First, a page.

State Senator Nancy Detert served as moderator for the Tiger Bay Club candidate forum today—but it wasn’t her first time at the club.
The candidates under her questioning were District One hopefuls Paul Schafer, Ken Marsh, Velton Hodges and incumbent Bridget Ziegler.
Detert had once been a candidate questioned by the club, too: she said she remembered walking into the forum and seeing signs on each table saying “Tiger Bay, where we eat political careers for lunch.”
“And I was on the menu,” Detert said to the audience.
Detert kept the crowd chuckling with her sharp and dry-humored jokes and jabs.
“Thank you for suffering our slings and arrows,” she said at the end of the forum.
The following are summaries of some of the questions and the candidates’ answers.
How do you feel about Common Core?
One of Ziegler’s points as a candidate is not supporting Common Core. She does not appreciate a federal program, she said, because educational decisions need to be made at a local level. Ziegler also doesn’t like the stress on testing.
“Teachers are frustrated with it, I know parents and students are… that part of it is what takes away the freedom and excitement of education,” she said.
Marsh and Schafer said they supported Common Core. Hodges said he felt ambivalent about it, because educational standardizing had changed programs too many times in his 34 years in Sarasota County. He has seen programs such as FCAT, Red Carpet Schools and Blueprint 2000 go through the school system every few years.
“They seem to have a shelf-life as long as the politician’s administration who created them,” he said. “You know what the answer is? Superior teachers, motivated students and hard work,” Hodges said.
What would you look for in a new superintendent?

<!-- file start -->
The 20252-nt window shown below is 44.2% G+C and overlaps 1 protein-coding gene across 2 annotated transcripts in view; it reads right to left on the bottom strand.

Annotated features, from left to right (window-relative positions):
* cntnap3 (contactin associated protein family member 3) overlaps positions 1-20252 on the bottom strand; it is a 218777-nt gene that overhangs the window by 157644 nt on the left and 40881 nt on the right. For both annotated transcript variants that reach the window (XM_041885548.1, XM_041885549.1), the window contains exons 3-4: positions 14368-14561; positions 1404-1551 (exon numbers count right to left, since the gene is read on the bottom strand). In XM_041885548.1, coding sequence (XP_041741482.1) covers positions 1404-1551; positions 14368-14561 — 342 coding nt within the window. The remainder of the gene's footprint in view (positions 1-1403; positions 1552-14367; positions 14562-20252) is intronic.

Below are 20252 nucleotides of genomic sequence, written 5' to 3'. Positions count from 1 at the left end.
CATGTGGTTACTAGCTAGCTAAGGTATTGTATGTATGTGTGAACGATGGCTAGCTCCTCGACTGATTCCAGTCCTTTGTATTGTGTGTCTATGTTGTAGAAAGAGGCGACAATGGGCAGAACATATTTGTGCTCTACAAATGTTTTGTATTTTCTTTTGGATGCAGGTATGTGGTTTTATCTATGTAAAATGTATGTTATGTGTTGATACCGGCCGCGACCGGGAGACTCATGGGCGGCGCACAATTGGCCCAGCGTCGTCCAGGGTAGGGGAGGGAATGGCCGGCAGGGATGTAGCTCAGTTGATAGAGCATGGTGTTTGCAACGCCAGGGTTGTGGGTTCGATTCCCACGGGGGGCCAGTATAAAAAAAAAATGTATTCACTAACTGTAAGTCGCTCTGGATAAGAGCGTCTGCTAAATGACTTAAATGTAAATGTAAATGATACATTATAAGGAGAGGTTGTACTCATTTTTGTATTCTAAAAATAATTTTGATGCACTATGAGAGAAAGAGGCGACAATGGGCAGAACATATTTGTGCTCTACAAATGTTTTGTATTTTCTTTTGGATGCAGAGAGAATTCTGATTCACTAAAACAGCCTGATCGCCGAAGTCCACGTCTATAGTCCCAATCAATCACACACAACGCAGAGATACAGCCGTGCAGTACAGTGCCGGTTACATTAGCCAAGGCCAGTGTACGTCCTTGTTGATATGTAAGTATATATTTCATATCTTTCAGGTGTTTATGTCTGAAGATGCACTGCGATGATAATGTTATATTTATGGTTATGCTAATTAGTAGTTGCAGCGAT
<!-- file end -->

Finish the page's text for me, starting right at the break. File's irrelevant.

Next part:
Marsh said a good candidate would have an educational background. Someone who was already located in Sarasota would be more attractive because they could establish trust. He also would want to see a “proven track record of excellence” in education. Schafer agreed with finding a candidate with an educational background, but added the best candidate would also have a business background.
Hodges said he would want a superintendent that would tell him “what we need and how we’re going to do it.”
How do you feel about changing the Venice Indians High School mascot?
All the candidates agreed that if there were a strong push, to change it, they would listen to that demand, and that maybe some kind of education program should be included to honor and celebrate the Native American culture which earned the Venice Indians their mascot. But each had their own take on the issue:
“I think we’ve got a whole lot of more important things to do,” Hodges said. “We should find a better way to spend our time.”
Detert pointed out the street name of the school would have to be changed too, since its name is “Indian Way.”
“Tell me what you want to be called, I’ll call you whatever you want,” Schafer said. “But tradition is important.”
“I get concerned when political correctness goes too far,” Ziegler said.
“I think this is something the local community should be able to solve on its own,” Marsh said. He also suggested a redesign of the logo to be more accurate and a community celebration of the culture.
“We do that every Friday night during football season,” Detert said. “Go Indians!”